Photo Essays

I purchased my first Sony digital camera a few weeks before I moved to Mexico City in September of 2003. It was compact with a small LCD monitor and limited memory space, but it took good pictures and allowed me to establish my own digital archive. Over the years I have used each of my cameras as a research tool to acquire images of manuscripts and rare books, but also as an entry point into the culture of the places I study, both remnants of the past and daily life in the present. John Mraz suggests that photohistory is the representation of history in photographs, which can be used to personalize the past by providing a human face to the sociological data we record in texts. The following photo essays capture a few aspects of daily life in Mexico and function as visual aids to imagine what social interactions would have been like in the colonial and pre-Hispanic periods. These photographs reflect my amateur camera eye and focus on the Mexican capital, central plazas, pre-Hispanic ruins, pilgrimages, haciendas, and colonial convents.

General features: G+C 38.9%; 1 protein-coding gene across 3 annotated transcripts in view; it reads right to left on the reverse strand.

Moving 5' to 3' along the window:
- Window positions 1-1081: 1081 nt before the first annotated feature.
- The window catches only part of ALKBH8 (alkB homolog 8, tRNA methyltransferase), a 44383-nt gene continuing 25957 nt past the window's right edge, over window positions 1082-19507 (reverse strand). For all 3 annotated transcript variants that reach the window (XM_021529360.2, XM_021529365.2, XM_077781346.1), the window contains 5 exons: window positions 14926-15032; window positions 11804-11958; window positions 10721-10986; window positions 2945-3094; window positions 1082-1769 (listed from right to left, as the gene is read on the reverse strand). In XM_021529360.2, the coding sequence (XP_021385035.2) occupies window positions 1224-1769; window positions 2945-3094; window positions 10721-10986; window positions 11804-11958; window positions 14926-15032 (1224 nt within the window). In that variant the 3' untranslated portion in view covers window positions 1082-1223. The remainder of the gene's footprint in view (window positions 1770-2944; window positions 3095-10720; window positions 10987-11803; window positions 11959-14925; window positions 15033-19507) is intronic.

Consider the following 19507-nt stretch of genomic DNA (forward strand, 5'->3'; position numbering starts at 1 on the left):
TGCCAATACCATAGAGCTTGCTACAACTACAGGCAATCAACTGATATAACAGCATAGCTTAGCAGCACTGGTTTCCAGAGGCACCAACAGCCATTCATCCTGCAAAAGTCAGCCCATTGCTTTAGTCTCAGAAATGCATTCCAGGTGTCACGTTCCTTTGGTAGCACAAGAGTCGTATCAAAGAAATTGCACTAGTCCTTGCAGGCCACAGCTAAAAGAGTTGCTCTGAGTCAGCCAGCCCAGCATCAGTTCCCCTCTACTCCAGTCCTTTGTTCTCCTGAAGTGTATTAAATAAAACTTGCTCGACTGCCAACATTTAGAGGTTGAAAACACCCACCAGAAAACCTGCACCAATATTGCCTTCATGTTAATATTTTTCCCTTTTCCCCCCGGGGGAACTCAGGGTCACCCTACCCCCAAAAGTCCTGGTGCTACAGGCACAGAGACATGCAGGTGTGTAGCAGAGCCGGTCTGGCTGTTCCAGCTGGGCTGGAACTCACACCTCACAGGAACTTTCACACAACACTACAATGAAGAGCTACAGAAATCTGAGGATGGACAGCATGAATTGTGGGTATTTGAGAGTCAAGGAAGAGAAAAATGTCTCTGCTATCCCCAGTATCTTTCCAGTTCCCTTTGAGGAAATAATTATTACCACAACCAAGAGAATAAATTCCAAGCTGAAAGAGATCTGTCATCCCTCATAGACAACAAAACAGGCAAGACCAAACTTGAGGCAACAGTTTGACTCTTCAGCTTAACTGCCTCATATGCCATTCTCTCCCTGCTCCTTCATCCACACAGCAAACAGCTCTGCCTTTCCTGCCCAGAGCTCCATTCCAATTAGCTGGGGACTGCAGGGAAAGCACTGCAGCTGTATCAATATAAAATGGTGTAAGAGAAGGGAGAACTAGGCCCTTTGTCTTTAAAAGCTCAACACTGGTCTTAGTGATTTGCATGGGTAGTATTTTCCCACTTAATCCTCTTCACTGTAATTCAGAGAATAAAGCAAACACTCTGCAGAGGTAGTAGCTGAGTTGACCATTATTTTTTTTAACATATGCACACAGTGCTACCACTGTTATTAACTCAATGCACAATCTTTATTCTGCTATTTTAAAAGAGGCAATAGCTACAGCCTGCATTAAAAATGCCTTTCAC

chiapas

Self-Shadow, San Cristóbal de las Casas, Chiapas, 2008. Photo by Jason Dyck.

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